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Barbara Takenaga

September 7 – October 28, 2017

Barbara Takenaga

Atmosphere L and R, 2017
Acrylic on linen
72 x 36 in. / each panel

Barbara Takenaga

Atmosphere L, 2017
Acrylic on linen
72 x 36 in.

Barbara Takenaga

Atmosphere R, 2017
Acrylic on linen
72 x 36 in.

Barbara Takenaga

Surge (red), 2017
Acrylic on linen
54 x 45 in.

Barbara Takenaga

Blue Land, 2017
Acrylic on linen
42 x 36 in.

Barbara Takenaga

Hairsbreath, 2017
Acrylic on lenen
42 x 36 in.

Barbara Takenaga

NE-17, 2017
Acrylic on linen
42 x 36 in.

Barbara Takenaga

T-sun (surface), 2017
Acrylic on wood panels (diptych)
24 x 40 in.

Barbara Takenaga

That Way, 2017
Acrylic on wood panel
20 x 16 in.

Untitled, 2017
acrylic on panel
24 x 24 in.

Untitled (side view), 2017
acrylic on panel
24 x 24 in.

Barbara Takenaga

Exhibition view

Barbara Takenaga

Exhibition view

Barbara Takenaga

Exhibition view

Barbara Takenaga

Exhibition view

Barbara Takenaga

Exhibition view

Barbara Takenaga

Exhibition view

Barbara Takenaga

Exhibition view

Barbara Takenaga

Exhibition view

Barbara Takenaga

Exhibition view

Barbara Takenaga

Exhibition view

Gregory Lind Gallery is pleased to present a new series of paintings by Barbara Takenaga. In her seventh solo exhibition at the gallery, she features works that expand upon her elegant cosmic images, taking more complex detours that feature the interplay of chance and visual systems. Vibrant splashes of color belie the intricacy of meticulously repeated dots, tracings, and outlines.

Takenaga’s palette of primarily blues and reds brings to mind natural elements, which coalesce in a shifting topography, alternating between order and chaos. As magical as the works appear, it is easy to associate them with familiar phenomena in nature: from rugged coastlines to images of supernovas from the Hubble Space Telescope.

Even as her imagined landscapes captivate and disarm the senses, Takenaga differentiates these works from her older pieces, of which she has said, “I was continually investigating basically the same composition…so the structure was set before I started to work. I generally knew what I wanted to have happen and then I kind of let it happen in terms of variation and play. They were formally diverse within a conceptual system.” With her newer pieces, Takenaga admits to “figuring out more ways to let go of control and then take it back.”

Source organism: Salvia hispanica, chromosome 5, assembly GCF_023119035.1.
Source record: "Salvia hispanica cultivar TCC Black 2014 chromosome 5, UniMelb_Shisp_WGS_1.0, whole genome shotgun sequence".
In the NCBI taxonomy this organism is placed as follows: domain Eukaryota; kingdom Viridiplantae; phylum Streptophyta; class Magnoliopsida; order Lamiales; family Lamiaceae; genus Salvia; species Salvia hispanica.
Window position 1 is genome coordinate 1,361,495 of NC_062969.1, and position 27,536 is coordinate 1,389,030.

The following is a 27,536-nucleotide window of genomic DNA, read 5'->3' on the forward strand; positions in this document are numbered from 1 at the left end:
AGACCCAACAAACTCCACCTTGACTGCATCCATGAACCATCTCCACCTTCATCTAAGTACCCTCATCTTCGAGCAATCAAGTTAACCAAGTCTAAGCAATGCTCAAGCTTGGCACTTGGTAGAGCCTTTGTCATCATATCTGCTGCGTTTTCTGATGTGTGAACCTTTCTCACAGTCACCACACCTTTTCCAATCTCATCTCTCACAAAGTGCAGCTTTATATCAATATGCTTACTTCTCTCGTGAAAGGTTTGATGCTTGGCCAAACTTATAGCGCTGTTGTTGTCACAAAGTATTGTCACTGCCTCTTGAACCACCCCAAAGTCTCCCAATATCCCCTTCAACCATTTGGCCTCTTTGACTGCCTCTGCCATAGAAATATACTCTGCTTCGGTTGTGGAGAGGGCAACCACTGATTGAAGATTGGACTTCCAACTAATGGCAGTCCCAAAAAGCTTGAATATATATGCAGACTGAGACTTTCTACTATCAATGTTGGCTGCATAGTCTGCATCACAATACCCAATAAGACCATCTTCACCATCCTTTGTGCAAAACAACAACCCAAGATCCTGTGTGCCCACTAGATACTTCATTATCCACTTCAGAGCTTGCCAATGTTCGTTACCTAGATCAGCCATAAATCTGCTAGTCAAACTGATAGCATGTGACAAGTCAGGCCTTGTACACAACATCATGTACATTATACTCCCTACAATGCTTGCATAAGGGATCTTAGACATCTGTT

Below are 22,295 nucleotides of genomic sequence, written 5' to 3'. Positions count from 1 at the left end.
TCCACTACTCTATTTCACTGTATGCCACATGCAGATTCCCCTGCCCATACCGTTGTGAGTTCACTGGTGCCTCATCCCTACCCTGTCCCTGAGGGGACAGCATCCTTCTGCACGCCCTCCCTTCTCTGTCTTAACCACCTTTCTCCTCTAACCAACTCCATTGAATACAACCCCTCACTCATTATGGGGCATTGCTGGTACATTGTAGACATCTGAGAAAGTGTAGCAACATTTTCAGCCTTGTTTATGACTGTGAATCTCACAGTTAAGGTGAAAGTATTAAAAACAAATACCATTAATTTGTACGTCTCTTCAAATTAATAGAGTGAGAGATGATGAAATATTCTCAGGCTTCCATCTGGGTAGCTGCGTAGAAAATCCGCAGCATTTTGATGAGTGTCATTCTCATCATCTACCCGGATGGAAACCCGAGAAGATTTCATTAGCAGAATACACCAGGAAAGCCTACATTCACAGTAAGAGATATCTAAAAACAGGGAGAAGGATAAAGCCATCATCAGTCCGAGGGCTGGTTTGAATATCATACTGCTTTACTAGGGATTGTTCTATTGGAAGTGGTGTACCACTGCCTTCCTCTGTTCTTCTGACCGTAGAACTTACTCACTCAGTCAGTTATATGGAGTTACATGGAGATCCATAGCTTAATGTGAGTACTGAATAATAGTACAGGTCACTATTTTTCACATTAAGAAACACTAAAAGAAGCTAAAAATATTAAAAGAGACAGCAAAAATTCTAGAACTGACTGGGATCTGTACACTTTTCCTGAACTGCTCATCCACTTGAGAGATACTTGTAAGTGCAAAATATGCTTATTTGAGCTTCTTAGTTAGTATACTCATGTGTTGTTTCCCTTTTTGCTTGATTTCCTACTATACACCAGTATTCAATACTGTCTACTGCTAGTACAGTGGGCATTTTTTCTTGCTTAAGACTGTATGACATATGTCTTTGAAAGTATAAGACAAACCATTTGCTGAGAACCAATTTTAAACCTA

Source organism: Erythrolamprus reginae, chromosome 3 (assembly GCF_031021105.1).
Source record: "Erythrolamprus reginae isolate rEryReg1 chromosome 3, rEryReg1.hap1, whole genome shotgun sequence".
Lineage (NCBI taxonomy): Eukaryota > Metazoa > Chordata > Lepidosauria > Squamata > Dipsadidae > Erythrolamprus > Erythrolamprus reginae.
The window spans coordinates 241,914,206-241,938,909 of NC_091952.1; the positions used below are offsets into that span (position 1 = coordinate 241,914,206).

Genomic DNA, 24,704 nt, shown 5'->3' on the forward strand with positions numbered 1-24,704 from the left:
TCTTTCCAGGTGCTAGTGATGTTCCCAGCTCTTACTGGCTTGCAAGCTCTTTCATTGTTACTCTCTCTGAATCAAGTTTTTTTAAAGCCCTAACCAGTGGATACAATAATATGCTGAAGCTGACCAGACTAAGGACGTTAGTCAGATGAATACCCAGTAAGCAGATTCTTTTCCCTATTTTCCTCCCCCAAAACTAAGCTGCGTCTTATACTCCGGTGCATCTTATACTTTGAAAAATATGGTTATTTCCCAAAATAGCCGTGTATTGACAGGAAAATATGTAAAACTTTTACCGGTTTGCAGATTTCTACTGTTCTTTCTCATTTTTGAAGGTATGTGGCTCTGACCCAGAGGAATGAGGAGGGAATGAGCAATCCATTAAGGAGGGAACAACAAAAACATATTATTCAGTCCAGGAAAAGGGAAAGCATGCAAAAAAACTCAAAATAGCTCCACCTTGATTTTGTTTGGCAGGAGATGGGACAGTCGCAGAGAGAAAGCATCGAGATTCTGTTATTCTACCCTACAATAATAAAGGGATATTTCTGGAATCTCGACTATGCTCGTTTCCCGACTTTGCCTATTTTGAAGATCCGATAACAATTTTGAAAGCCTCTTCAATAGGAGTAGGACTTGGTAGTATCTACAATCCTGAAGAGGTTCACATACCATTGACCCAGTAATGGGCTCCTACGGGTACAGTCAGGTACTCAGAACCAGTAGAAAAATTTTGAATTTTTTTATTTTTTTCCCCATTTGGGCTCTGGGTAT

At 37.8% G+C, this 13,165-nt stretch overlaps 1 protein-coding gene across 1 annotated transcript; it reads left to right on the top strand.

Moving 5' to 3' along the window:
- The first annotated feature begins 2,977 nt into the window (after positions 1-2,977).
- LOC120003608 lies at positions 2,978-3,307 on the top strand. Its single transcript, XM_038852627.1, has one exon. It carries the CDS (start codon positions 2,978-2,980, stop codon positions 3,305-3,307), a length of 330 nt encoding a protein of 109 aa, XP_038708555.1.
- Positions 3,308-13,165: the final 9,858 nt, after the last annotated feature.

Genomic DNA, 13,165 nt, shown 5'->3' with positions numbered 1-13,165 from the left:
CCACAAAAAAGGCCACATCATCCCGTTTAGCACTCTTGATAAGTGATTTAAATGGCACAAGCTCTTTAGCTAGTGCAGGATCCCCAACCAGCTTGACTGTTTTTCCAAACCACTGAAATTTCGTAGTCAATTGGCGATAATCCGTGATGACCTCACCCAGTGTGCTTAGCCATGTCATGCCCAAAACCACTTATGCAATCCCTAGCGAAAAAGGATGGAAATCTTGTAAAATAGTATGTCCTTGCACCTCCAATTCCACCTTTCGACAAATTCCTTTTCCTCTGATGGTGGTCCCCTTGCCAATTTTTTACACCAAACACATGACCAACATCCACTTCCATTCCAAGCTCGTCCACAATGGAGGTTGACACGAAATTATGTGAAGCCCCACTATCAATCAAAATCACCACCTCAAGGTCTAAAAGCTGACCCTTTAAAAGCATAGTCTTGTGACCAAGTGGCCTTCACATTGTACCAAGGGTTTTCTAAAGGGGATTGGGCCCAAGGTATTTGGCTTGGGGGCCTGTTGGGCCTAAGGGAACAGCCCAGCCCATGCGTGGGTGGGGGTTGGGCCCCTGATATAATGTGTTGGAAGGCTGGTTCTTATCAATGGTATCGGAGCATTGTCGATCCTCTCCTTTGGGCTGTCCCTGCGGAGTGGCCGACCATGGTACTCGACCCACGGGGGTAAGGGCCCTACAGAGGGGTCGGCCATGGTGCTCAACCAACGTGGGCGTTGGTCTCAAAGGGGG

One of the more striking aspects of the newer works is their depiction of an infinite space in which foreground and background are nearly interchangeable, and perspective itself is elusive. Many of the works, which feature a phantasmagoria of explosive color, are suggestive of a kaleidoscope whose constructed images are in a constant state of fluidity, motion, and transformation. In Takenaga’s oeuvre, serene blues can give way to ominous and fractured landscapes, where interpretation remains capricious and difficult to pin down. Viewers’ perceptions are constantly tested as they move through experiences of floating, ascending, falling, and re-contextualizing. These are works that suggest literal objects while managing to weave an irrevocable connection to the metaphoricalterrain of infinity.

Barbara Takenaga lives and works in New York City and Williamstown, Massachusetts. She is the Mary A. and William Wirt Warren Professor of Art at Williams College. Her work has been exhibited at the Pennsylvania Academy of the Fine Arts, Philadelphia; MASS MoCA, North Adams, MA; Museum of Contemporary Art, Denver, CO; Crocker Museum of Art, Sacramento; San Jose Museum of Art, San Jose, CA; and the National Academy Museum, New York. There will be a 20-year survey of her work at the Williams College Museum of Art in October 2017, accompanied by a 144 page catalogue published by Prestel/Delmonico. Takenaga has been featured in publications such as Art in America, Art News, the New York Times, and the San Francisco Chronicle.